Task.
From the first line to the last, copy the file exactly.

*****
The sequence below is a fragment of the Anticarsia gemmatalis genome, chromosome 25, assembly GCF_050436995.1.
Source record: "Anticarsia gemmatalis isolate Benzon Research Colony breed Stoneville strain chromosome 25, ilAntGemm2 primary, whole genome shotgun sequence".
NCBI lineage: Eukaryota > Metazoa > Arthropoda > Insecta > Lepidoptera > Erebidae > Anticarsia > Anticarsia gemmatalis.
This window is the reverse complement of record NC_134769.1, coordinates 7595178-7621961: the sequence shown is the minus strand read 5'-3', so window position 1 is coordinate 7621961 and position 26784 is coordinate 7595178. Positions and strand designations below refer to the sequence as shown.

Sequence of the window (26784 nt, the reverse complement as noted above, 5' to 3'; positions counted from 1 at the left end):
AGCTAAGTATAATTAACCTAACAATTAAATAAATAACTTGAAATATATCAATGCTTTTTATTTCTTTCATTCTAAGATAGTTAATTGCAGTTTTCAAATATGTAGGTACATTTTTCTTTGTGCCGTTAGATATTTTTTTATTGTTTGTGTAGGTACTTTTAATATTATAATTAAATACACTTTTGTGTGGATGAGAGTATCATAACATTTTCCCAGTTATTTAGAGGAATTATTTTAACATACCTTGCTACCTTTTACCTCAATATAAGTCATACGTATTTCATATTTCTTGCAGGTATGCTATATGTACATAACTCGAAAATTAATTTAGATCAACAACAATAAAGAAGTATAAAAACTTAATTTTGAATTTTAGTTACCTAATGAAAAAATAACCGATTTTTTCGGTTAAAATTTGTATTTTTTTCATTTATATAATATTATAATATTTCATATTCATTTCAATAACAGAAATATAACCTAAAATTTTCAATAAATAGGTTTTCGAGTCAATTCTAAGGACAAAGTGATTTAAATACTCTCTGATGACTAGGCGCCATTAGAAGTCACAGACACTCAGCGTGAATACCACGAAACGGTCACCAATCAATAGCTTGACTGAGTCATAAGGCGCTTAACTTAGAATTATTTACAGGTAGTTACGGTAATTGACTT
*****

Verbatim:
The sequence below is a fragment of the Anticarsia gemmatalis genome, chromosome 25, assembly GCF_050436995.1.
Source record: "Anticarsia gemmatalis isolate Benzon Research Colony breed Stoneville strain chromosome 25, ilAntGemm2 primary, whole genome shotgun sequence".
NCBI lineage: Eukaryota > Metazoa > Arthropoda > Insecta > Lepidoptera > Erebidae > Anticarsia > Anticarsia gemmatalis.
This window is the reverse complement of record NC_134769.1, coordinates 7595178-7621961: the sequence shown is the minus strand read 5'-3', so window position 1 is coordinate 7621961 and position 26784 is coordinate 7595178. Positions and strand designations below refer to the sequence as shown.

Sequence of the window (26784 nt, the reverse complement as noted above, 5' to 3'; positions counted from 1 at the left end):
AGCTAAGTATAATTAACCTAACAATTAAATAAATAACTTGAAATATATCAATGCTTTTTATTTCTTTCATTCTAAGATAGTTAATTGCAGTTTTCAAATATGTAGGTACATTTTTCTTTGTGCCGTTAGATATTTTTTTATTGTTTGTGTAGGTACTTTTAATATTATAATTAAATACACTTTTGTGTGGATGAGAGTATCATAACATTTTCCCAGTTATTTAGAGGAATTATTTTAACATACCTTGCTACCTTTTACCTCAATATAAGTCATACGTATTTCATATTTCTTGCAGGTATGCTATATGTACATAACTCGAAAATTAATTTAGATCAACAACAATAAAGAAGTATAAAAACTTAATTTTGAATTTTAGTTACCTAATGAAAAAATAACCGATTTTTTCGGTTAAAATTTGTATTTTTTTCATTTATATAATATTATAATATTTCATATTCATTTCAATAACAGAAATATAACCTAAAATTTTCAATAAATAGGTTTTCGAGTCAATTCTAAGGACAAAGTGATTTAAATACTCTCTGATGACTAGGCGCCATTAGAAGTCACAGACACTCAGCGTGAATACCACGAAACGGTCACCAATCAATAGCTTGACTGAGTCATAAGGCGCTTAACTTAGAATTATTTACAGGTAGTTACGGTAATTGACTT